Natural processes help protect plants
PRODUCTS developed by Australasian research could play a vital role in protecting crops during the predicted El Nino event.
According to key researcher and producer of Ectol, John McKay, his company’s low-cost product, Ectol Protect and Grow, utilises plants’ natural protection processes.
“The product can be sprayed across large cropping and horticultural areas, potentially saving the millions of dollars invested in crops often lost in challenging weather events,” he said.
University of South Queensland climatologist Roger Stone is warning that Australia should brace itself for drier conditions as an El Nino weather pattern looks increasingly likely.
Mr McKay said that on the frontline and most at risk are cropping farmers and horticultural growers.
“This Australasian product has now been proven in a number of scientific research projects and is now used on multiple farms, growing a broad variety of crops.
“It has been shown to protect crops against frost, cold shock and heat, improves plant health and crop yields, and will not damage flowers or crops,” Mr McKay said.
Mr McKay was first approached by farmers about 10 years ago after they lost consecutive crops from frost. “They were close to desperate. “These highly experienced, worldleading farmers were looking for low cost protection, but unhappy bankers had eliminated any consideration of funding wind machines, helicopters for spraying, or overhead sprinklers.
“The big question we asked was why can a cabbage survive under snow, but a grape vine, tree crops or even cereal crops struggle to resist a frost?”
This led to investigative research, product development and substantial trials including the input of some ofAustralia’s most esteemed scientists, including Colin Young, Mike Walker and Sally Bound from the University of Tasmania.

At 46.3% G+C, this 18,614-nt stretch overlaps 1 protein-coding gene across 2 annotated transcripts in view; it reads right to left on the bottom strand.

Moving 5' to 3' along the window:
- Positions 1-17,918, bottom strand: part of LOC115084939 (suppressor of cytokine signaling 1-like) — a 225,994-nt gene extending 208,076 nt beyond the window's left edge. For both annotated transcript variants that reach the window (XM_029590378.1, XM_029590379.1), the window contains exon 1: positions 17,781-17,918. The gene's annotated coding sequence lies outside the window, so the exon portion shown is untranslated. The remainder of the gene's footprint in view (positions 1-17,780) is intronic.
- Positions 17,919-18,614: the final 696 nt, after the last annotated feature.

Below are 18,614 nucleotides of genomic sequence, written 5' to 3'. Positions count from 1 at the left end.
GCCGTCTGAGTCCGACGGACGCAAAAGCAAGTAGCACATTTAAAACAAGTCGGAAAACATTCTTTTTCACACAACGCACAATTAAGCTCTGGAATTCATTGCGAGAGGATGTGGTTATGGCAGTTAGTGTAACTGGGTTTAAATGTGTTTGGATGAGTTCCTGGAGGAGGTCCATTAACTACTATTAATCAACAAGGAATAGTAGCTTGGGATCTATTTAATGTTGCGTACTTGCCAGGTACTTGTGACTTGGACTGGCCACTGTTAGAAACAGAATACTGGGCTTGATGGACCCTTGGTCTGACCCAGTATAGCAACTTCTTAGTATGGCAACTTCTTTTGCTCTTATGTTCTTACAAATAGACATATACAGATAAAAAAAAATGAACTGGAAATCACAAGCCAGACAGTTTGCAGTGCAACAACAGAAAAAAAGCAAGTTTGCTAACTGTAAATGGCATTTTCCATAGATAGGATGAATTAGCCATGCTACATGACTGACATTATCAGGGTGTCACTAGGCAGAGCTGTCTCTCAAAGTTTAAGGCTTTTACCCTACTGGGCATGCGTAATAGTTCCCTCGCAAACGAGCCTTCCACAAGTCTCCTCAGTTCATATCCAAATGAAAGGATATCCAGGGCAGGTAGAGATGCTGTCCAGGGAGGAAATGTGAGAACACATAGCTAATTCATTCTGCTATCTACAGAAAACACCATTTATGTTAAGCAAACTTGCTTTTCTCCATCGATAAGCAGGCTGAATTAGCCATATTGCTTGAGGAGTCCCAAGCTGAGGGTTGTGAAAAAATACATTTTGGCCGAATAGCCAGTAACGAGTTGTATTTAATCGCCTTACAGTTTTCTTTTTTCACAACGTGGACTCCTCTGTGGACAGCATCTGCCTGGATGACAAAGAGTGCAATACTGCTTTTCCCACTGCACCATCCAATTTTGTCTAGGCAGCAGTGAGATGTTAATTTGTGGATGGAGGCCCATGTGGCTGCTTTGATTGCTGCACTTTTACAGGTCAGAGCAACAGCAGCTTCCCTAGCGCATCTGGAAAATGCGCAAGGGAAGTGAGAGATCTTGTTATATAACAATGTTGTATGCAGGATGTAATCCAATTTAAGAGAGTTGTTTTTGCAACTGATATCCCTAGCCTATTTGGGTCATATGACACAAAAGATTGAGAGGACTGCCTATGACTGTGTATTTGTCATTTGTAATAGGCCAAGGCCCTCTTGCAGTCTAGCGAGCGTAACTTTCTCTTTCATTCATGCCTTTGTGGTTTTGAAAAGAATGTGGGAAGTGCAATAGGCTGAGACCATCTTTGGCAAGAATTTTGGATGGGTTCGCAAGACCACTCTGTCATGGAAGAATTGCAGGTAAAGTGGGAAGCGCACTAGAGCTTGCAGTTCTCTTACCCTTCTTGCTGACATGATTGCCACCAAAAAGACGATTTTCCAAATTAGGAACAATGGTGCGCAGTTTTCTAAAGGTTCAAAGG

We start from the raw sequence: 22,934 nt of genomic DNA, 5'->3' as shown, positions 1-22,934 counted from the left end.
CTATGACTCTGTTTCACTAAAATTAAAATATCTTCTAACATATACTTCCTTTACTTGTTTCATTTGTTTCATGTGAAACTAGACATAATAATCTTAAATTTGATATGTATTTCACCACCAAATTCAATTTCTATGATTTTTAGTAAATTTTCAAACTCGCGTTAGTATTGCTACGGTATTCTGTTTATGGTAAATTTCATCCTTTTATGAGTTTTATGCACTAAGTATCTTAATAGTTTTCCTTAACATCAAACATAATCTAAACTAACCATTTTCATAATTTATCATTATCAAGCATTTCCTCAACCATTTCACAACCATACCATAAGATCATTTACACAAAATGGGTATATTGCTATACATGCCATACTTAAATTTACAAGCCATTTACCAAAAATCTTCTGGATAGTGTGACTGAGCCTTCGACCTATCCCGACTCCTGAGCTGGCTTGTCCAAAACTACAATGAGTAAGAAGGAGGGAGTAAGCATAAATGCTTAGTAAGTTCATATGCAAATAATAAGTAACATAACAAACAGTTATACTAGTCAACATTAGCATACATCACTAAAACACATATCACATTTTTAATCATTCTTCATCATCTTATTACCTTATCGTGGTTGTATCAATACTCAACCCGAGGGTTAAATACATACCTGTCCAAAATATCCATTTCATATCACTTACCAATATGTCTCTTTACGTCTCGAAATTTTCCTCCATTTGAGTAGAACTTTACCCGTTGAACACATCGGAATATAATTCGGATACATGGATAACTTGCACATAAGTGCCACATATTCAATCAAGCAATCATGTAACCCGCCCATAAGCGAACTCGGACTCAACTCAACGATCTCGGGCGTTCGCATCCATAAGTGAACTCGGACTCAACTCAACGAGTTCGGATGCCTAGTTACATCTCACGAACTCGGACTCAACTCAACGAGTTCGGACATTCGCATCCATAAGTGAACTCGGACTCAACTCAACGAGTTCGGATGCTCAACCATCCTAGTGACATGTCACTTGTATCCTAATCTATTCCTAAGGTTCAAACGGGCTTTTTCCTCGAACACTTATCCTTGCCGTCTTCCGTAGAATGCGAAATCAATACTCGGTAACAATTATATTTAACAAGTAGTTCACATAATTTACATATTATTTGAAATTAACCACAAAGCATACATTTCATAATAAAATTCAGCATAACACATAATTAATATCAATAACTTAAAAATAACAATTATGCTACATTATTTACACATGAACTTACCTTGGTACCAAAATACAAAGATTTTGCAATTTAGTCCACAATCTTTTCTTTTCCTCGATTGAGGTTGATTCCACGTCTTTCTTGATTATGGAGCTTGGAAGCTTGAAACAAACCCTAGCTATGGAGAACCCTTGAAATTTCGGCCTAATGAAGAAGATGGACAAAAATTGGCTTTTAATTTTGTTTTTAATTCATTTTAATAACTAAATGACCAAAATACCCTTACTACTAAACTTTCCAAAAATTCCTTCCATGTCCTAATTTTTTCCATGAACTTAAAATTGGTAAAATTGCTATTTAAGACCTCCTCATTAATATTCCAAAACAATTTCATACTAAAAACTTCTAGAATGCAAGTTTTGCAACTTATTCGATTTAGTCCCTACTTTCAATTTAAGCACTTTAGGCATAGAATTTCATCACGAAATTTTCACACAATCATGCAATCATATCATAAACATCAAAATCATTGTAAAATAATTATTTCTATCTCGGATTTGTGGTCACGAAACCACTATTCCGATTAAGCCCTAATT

“We researched plants that could survive this major frost stress event and determined the biochemicals that afforded the plant protection,” Mr McKay said.
“These naturally occurring plant products are present in all photosynthesising plants, but to varying degrees, so the challenge was to extract these biochemicals from high producers and apply them to the more frost sensitive plants.”
Plants with high concentrations of these protective biochemicals include seaweeds and specialised terrestrial plants.
The range of the biochemicals includes plant growth promotants, enzymes, complex sugars and minerals.
These materials either directly protect plant cells or stimulate the plant to produce its own protective materials.
“Ectol Protect and Grow ‘has incorporated these diverse materials, and conducted many crop trials to determine the application protocols, and is now being regularly used for frost and heat stress in tree crops, vines, cereal crops, field crops, pasture and fodder crops,” Mr McKay said.
“Ectol should be considered a low-cost tool in frost control and stress minimisation, which has saved many millions of dollars of farmers’ income in Australia and New Zealand in all but the most extreme weather events.
“As a Victorian farmer explained, he had invested half a million dollars into his crop, so spending a few dollars on protection made sense,” he said.
PROVEN PROTECTION: Merrigum grower Jimmy Singh talks frost protection with Ectol’s Russel Speed.